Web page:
We also considered secondary explanatory variables that might confound the relationship between crack pipe acquisition sources and reporting health problems from smoking crack. These included sociodemographic characteristics, including: age (per year older); biological sex at birth (female vs. male); ancestry (white vs. non-white); residing in the DTES in the previous 6 months (yes vs. no); homelessness in the previous 6 months, defined as having no fixed address, sleeping on the street, or staying in a shelter or hostel (yes vs. no); involvement in drug dealing in the previous 6 months (yes vs. no); involvement in sex work in the previous 6 months (yes vs. no); educational attainment (less than high school vs. high school completion or higher). Drug-use variables referred to behaviours in the previous 6 months, and included: ≥ daily crack smoking (yes vs. no); ≥ daily non-injection crystal methamphetamine use (yes vs. no); binge non-injection drug use, defined as compulsive high-intensity non-injection drug use that exceeds normal patterns of consumption (yes vs. no) ; shared crack pipe (yes vs. no); and rushed crack smoking while in public (yes vs. no). Other exposures and health status included: being a victim of violence, defined as having been attacked, assaulted, or suffered violence in the previous 6 months (yes vs. no); being HIV infected (yes vs. no); and incarceration in the previous 6 months (yes vs. no). All variable definitions are consistent with previous studies [23-25].
As a first step, we examined the baseline sample characteristics stratified by reports of experiencing health problems from smoking crack, using the Pearson’s Chi-squared test (for binary variables) and Wilcoxon Rank Sum test (for continuous variables). Fisher’s exact test was used when one or more of the cells contained expected values less than or equal to five. First, we examined the temporal trends of crack pipe acquisition source and health problems, respectively, using univariable GEE models including the calendar dates of 6-month follow-up periods (per period later) as the independent variable.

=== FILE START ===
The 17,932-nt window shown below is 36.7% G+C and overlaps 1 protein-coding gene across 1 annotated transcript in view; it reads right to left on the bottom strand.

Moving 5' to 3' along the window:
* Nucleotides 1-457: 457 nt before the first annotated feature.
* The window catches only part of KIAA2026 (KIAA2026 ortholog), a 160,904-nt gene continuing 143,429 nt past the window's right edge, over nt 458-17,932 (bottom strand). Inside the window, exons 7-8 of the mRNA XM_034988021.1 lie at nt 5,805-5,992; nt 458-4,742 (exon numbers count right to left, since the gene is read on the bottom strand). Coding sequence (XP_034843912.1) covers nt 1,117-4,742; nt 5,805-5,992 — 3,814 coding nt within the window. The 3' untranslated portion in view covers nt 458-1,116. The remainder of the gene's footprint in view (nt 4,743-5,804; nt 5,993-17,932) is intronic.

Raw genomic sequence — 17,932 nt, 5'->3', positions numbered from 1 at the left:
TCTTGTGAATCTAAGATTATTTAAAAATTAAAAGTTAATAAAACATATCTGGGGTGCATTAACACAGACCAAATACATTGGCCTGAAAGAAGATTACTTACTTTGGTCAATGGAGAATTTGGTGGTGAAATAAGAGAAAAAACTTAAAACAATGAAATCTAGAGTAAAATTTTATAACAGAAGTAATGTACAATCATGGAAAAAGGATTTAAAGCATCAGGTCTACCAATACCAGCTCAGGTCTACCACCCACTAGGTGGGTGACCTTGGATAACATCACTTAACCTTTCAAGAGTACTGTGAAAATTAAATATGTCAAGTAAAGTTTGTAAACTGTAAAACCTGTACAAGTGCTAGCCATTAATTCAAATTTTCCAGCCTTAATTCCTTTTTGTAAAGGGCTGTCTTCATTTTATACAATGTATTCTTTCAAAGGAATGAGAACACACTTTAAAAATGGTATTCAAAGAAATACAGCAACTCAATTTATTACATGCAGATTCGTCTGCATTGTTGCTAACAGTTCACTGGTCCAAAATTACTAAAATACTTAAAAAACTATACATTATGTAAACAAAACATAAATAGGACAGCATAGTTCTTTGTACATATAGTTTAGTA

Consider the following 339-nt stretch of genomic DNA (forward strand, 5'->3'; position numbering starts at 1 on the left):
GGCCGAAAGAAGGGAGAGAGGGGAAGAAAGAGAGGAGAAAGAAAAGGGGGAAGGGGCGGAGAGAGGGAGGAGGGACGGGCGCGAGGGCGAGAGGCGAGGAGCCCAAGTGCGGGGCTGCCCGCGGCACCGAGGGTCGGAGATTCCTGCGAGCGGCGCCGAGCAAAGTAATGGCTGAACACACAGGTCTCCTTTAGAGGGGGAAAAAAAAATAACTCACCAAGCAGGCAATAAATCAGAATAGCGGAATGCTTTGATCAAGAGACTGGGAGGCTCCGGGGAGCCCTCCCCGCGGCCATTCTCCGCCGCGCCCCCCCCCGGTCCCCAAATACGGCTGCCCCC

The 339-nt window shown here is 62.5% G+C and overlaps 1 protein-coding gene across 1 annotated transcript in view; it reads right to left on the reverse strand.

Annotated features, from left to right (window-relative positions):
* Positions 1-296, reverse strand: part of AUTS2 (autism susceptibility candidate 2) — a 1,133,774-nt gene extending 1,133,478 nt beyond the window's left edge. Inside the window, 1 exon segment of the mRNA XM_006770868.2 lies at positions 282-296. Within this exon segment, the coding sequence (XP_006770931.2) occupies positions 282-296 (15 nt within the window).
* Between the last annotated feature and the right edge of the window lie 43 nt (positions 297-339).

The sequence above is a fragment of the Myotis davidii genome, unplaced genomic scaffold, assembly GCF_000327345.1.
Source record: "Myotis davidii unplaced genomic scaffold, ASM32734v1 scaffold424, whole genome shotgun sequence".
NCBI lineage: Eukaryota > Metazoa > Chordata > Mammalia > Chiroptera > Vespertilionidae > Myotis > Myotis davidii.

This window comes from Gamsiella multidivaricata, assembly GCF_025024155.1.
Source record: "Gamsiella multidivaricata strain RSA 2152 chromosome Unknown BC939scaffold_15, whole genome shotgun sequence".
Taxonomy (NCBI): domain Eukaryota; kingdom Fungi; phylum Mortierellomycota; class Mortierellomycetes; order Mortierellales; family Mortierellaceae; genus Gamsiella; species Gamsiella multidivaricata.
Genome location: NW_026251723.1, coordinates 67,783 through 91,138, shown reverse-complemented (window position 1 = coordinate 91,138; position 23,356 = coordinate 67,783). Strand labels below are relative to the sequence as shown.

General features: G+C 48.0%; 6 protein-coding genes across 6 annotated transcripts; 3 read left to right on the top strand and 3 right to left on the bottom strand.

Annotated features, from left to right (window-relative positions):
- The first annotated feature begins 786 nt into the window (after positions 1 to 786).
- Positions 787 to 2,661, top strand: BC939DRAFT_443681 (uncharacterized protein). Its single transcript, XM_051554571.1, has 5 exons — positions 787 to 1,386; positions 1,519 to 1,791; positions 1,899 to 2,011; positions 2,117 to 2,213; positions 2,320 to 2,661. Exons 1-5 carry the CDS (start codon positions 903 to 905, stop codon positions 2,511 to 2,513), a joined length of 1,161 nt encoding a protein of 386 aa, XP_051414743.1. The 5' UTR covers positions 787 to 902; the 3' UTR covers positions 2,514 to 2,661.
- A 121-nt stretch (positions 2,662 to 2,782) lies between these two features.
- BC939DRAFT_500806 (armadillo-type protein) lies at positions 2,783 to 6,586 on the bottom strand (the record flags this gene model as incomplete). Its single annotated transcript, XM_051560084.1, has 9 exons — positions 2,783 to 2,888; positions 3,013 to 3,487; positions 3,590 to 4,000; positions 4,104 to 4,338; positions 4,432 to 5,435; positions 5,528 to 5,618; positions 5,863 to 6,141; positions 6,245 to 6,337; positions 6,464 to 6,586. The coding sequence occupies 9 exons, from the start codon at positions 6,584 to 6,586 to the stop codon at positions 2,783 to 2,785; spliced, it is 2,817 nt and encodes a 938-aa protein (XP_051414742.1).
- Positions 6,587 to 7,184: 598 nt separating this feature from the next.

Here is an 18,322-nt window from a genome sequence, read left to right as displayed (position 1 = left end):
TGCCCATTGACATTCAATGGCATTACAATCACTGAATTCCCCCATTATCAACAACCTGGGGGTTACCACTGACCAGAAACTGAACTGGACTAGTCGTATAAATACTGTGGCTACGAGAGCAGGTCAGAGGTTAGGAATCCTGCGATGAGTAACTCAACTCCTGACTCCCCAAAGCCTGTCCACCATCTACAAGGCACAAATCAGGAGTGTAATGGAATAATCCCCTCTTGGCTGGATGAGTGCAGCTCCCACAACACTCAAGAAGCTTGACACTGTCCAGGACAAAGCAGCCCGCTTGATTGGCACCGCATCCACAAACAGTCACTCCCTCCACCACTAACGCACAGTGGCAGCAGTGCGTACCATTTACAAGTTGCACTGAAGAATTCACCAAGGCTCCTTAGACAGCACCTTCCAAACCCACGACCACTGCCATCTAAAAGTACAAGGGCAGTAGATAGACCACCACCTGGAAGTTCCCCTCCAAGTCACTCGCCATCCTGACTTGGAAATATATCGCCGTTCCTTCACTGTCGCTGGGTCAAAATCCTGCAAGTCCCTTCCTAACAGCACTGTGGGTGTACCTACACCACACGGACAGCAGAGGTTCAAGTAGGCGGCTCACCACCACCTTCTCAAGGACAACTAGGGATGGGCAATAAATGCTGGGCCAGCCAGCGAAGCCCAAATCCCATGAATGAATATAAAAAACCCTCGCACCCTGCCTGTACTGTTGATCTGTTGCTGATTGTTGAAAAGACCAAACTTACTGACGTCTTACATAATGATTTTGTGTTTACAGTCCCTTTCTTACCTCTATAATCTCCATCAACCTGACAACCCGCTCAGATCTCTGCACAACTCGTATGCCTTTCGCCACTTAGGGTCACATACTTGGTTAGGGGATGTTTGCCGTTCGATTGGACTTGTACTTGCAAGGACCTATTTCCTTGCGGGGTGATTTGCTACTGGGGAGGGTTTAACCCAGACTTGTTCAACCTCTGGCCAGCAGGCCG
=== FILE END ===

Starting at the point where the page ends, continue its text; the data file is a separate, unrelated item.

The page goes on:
Since the analyses of experiencing health problems included serial measures for each participant, we used generalized estimating equations (GEE) with logit link, which provided standard errors adjusted by multiple observations per person using an exchangeable correlation structure. We first used bivariable GEE analyses to examine the association between each explanatory variable and experiencing health problems associated with smoking crack. To examine the relationship between crack pipe acquisition source and health problems, we fit multivariable GEE models using a conservative confounding model selection approach . We included all variables that were associated with reporting health problems in unadjusted analyses at p < 0.10 in a full multivariable model, and used a stepwise approach to fit a series of reduced models. After comparing the value of the coefficient of the crack pipe acquisition source in each reduced model, we dropped the secondary variable associated with the smallest relative change. We continued this iterative process until the minimum change exceeded 5%. In order to examine if the estimates differed for women and men, we have also repeated the model using an interaction term for the primary explanatory variable and sex. In order to examine whether the attrition towards the end of the study period biased the estimates, we also conducted a sensitivity analysis where we repeated the analyses among those whose last study visit was earlier than December 2013 (i.e., 1 year before the end of the study period). All p-values are two sided. All statistical analyses were performed using SAS software version 9.4 (SAS, Cary, NC).